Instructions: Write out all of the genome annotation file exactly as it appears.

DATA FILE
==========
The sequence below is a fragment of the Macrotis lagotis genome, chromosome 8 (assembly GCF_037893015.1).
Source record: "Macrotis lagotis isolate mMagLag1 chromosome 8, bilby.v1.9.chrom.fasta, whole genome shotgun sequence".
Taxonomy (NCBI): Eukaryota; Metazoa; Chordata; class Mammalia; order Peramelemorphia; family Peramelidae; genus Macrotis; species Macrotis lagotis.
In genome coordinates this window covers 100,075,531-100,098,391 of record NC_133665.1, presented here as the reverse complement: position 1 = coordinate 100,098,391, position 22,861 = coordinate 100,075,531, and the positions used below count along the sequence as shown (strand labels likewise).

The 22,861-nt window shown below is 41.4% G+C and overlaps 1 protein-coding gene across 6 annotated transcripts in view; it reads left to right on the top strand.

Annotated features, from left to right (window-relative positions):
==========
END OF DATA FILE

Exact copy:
The sequence below is a fragment of the Macrotis lagotis genome, chromosome 8 (assembly GCF_037893015.1).
Source record: "Macrotis lagotis isolate mMagLag1 chromosome 8, bilby.v1.9.chrom.fasta, whole genome shotgun sequence".
Taxonomy (NCBI): Eukaryota; Metazoa; Chordata; class Mammalia; order Peramelemorphia; family Peramelidae; genus Macrotis; species Macrotis lagotis.
In genome coordinates this window covers 100,075,531-100,098,391 of record NC_133665.1, presented here as the reverse complement: position 1 = coordinate 100,098,391, position 22,861 = coordinate 100,075,531, and the positions used below count along the sequence as shown (strand labels likewise).

The 22,861-nt window shown below is 41.4% G+C and overlaps 1 protein-coding gene across 6 annotated transcripts in view; it reads left to right on the top strand.

Annotated features, from left to right (window-relative positions):